US farm officials have reminded investors just how tight
grain supplies really are.
The pasting that corn and wheat futures took late last year,
and early in 2013, when they set six-month lows, was justified to some extent
by the removal of some weather premium, now South American crops seem to be
settling down nicely.
But strong basis levels in the US had already raised
questions whether domestic users were rationing grains quite as severely as OK,
for wheat, and dismal, for corn, export data would suggest.
Friday's US Department of Agriculture data confirmed indeed
that livestock feeders appear to have been snapping up corn, especially, at faster
rates than expected, with stocks of the grain as of last month falling 17% year
On-farm stocks were at their lowest since 1995.
That suggests that Chicago futures prices indeed got ahead
of themselves in their correction of 20% in corn, from summer highs to early-2013
lows, and 22% in wheat.
The case for a rebound in prices is not quite so easy to
make for soybeans, now that it looks like Brazil is indeed on for a record
harvest, and Argentine prospects improved from a rain-impacted start.
But corn has a strong case for premium on this score, given
that the grain is typically sown ahead of soybeans, meaning the delays to Argentina's
plantings may have had more impact than on soybeans.
(Many commentators, such as RJ O'Brien, have questioned the USDA's
decision on Friday to upgrade its forecast for the Argentine corn harvest.)
Furthermore, it is worth remembering that getting on for
half the crop in Brazil will come from so-called safrinha corn, planted
typically as a follow-on crop to soybeans, which is not even in the ground yet.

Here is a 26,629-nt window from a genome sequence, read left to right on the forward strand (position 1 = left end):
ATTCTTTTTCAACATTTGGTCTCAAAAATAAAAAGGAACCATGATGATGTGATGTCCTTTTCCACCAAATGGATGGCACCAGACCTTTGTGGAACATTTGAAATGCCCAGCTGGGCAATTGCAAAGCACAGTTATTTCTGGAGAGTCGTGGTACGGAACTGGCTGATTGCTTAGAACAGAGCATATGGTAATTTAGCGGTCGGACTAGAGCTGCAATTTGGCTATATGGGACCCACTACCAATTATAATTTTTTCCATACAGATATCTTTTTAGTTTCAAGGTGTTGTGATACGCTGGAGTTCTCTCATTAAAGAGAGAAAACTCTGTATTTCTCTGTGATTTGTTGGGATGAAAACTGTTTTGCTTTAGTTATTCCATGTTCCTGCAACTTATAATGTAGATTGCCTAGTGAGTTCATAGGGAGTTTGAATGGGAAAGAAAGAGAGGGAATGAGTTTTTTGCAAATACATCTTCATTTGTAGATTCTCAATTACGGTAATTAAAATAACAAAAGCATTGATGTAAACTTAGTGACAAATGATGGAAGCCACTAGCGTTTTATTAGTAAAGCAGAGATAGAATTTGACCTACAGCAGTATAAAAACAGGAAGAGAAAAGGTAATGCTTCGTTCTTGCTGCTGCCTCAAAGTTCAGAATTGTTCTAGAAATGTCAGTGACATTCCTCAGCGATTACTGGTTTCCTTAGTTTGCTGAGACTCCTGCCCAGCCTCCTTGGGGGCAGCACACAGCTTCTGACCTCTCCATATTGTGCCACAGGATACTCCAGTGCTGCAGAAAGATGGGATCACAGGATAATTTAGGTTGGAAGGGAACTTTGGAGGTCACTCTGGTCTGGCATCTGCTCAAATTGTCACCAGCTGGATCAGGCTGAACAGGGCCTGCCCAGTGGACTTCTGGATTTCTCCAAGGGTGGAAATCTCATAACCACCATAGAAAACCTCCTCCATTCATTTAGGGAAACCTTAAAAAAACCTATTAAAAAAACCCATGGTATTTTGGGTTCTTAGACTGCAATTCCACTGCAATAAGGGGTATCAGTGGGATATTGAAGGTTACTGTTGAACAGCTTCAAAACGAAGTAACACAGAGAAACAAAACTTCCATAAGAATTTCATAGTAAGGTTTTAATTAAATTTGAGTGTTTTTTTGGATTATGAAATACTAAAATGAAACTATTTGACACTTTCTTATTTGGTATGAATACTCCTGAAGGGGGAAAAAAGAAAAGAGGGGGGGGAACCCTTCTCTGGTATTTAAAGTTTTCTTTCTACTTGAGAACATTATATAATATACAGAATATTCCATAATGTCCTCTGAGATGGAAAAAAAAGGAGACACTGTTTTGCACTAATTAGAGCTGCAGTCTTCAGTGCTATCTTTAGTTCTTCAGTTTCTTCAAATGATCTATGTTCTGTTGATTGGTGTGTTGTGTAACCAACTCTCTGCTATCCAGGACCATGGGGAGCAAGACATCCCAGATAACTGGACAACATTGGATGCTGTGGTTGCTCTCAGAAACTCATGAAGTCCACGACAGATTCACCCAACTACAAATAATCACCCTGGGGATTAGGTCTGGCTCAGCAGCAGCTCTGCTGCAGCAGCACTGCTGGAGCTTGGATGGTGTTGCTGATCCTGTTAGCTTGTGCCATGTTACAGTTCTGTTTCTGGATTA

That crop is something of a risky proposition, growing
through what is Brazil's dry period, and its outcome depends largely on how
long rains hold this dry spell off.
For wheat, the downgrade the USDA made on Friday to its
estimate for stocks at the close of 2012-13 has only reduced further the level
of inventories held by major exporting countries.
Wheat stocks in top exporting states and (as proportion of world use)
2012-13: 53.9m tonnes, (7.9%)
2011-12: 68.5m tonnes, (9.9%)
2010-11: 74.6m tonnes, (11.4%)
2009-10: 79.3m tonnes, (12.2%)
2008-09: 64.8m tonnes, (10.2%)
2007-08: 41.6m tonnes, (6.8%)
Souces: Agrimoney.com, USDA. Top exporters: Argentina, Australia, Canada, EU, Kazakhstan, Russia, Ukraine, US
Many investors consider figures for world stocks of wheat an
inaccurate gauge of price potential, given that much is in China, which exports
very little, and India, which has opened up to shipments this season, but still
only on a small scale compared with the size of its stocks.
For them, the level of inventories in exporting countries
gives a far truer picture of value prospects, in showing better the degree of competition
between importers for supplies.
Friday's inventory cut reduced below 54m tonnes the level of
supplies that the USDA believes will be held by major exporters at the close of
That is equivalent to 7.9% of world consumption, a ratio
undercut only twice in the last 50 years, and that was in 2006-07 and 2007-08,
when US wheat prices were on their way to record highs which still hold.
Reasons for caution
Governments' success in resisting the temptation to impose
trade bans, or to stockpile, despite the depressed level of available
inventories has gone a long way to cutting wheat's price potential.
But the grain looks like it is still only one major crop
disappointment, or trade curb, away from a sharp rebound.
And corn still faces the vagaries of Brazil's safrinha
growing weather besides, with drought still a factor in much the US, the
potential for yet further crop disappointment.
Investors hardly look unjustified in injecting a little
extra into grain prices for now.